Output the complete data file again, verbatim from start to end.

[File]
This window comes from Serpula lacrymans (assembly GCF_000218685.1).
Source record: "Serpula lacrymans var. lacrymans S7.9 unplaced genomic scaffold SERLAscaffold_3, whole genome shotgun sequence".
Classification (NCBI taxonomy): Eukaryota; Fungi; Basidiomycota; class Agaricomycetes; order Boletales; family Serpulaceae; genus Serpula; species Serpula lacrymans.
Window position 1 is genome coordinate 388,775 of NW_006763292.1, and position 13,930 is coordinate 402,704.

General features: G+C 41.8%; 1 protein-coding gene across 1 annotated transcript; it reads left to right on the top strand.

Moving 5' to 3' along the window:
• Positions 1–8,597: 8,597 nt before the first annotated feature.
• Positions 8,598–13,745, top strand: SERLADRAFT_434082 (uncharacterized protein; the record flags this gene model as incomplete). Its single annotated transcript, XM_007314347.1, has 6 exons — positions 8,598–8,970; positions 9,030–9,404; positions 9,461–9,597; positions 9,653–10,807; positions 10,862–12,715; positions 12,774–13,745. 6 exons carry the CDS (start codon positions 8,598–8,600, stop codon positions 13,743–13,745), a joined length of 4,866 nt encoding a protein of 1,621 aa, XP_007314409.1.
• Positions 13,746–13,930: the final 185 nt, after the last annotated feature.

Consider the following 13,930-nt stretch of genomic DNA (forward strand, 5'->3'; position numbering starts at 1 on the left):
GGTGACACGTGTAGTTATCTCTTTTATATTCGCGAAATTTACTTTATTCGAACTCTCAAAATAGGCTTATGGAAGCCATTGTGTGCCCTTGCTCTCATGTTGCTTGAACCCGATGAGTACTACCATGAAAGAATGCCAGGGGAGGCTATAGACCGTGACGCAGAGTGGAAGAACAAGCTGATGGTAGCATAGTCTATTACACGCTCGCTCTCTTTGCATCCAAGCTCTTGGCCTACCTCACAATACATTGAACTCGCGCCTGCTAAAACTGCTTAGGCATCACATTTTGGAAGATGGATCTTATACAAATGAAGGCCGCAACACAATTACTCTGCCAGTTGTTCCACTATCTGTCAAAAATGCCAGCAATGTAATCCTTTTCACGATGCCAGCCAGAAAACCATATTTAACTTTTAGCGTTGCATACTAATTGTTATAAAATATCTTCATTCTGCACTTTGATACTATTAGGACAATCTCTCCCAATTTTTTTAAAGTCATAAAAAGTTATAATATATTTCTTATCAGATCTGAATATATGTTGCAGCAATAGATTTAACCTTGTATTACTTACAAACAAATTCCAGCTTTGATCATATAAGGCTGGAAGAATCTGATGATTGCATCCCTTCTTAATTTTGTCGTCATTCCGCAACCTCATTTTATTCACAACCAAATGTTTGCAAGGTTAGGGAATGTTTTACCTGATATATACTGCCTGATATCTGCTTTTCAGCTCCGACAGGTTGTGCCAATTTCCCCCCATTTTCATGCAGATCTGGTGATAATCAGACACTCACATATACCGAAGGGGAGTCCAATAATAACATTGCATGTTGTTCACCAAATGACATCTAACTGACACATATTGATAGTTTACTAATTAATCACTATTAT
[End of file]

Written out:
This window comes from Serpula lacrymans (assembly GCF_000218685.1).
Source record: "Serpula lacrymans var. lacrymans S7.9 unplaced genomic scaffold SERLAscaffold_3, whole genome shotgun sequence".
Classification (NCBI taxonomy): Eukaryota; Fungi; Basidiomycota; class Agaricomycetes; order Boletales; family Serpulaceae; genus Serpula; species Serpula lacrymans.
Window position 1 is genome coordinate 388,775 of NW_006763292.1, and position 13,930 is coordinate 402,704.

General features: G+C 41.8%; 1 protein-coding gene across 1 annotated transcript; it reads left to right on the top strand.

Moving 5' to 3' along the window:
• Positions 1–8,597: 8,597 nt before the first annotated feature.
• Positions 8,598–13,745, top strand: SERLADRAFT_434082 (uncharacterized protein; the record flags this gene model as incomplete). Its single annotated transcript, XM_007314347.1, has 6 exons — positions 8,598–8,970; positions 9,030–9,404; positions 9,461–9,597; positions 9,653–10,807; positions 10,862–12,715; positions 12,774–13,745. 6 exons carry the CDS (start codon positions 8,598–8,600, stop codon positions 13,743–13,745), a joined length of 4,866 nt encoding a protein of 1,621 aa, XP_007314409.1.
• Positions 13,746–13,930: the final 185 nt, after the last annotated feature.

Consider the following 13,930-nt stretch of genomic DNA (forward strand, 5'->3'; position numbering starts at 1 on the left):
GGTGACACGTGTAGTTATCTCTTTTATATTCGCGAAATTTACTTTATTCGAACTCTCAAAATAGGCTTATGGAAGCCATTGTGTGCCCTTGCTCTCATGTTGCTTGAACCCGATGAGTACTACCATGAAAGAATGCCAGGGGAGGCTATAGACCGTGACGCAGAGTGGAAGAACAAGCTGATGGTAGCATAGTCTATTACACGCTCGCTCTCTTTGCATCCAAGCTCTTGGCCTACCTCACAATACATTGAACTCGCGCCTGCTAAAACTGCTTAGGCATCACATTTTGGAAGATGGATCTTATACAAATGAAGGCCGCAACACAATTACTCTGCCAGTTGTTCCACTATCTGTCAAAAATGCCAGCAATGTAATCCTTTTCACGATGCCAGCCAGAAAACCATATTTAACTTTTAGCGTTGCATACTAATTGTTATAAAATATCTTCATTCTGCACTTTGATACTATTAGGACAATCTCTCCCAATTTTTTTAAAGTCATAAAAAGTTATAATATATTTCTTATCAGATCTGAATATATGTTGCAGCAATAGATTTAACCTTGTATTACTTACAAACAAATTCCAGCTTTGATCATATAAGGCTGGAAGAATCTGATGATTGCATCCCTTCTTAATTTTGTCGTCATTCCGCAACCTCATTTTATTCACAACCAAATGTTTGCAAGGTTAGGGAATGTTTTACCTGATATATACTGCCTGATATCTGCTTTTCAGCTCCGACAGGTTGTGCCAATTTCCCCCCATTTTCATGCAGATCTGGTGATAATCAGACACTCACATATACCGAAGGGGAGTCCAATAATAACATTGCATGTTGTTCACCAAATGACATCTAACTGACACATATTGATAGTTTACTAATTAATCACTATTAT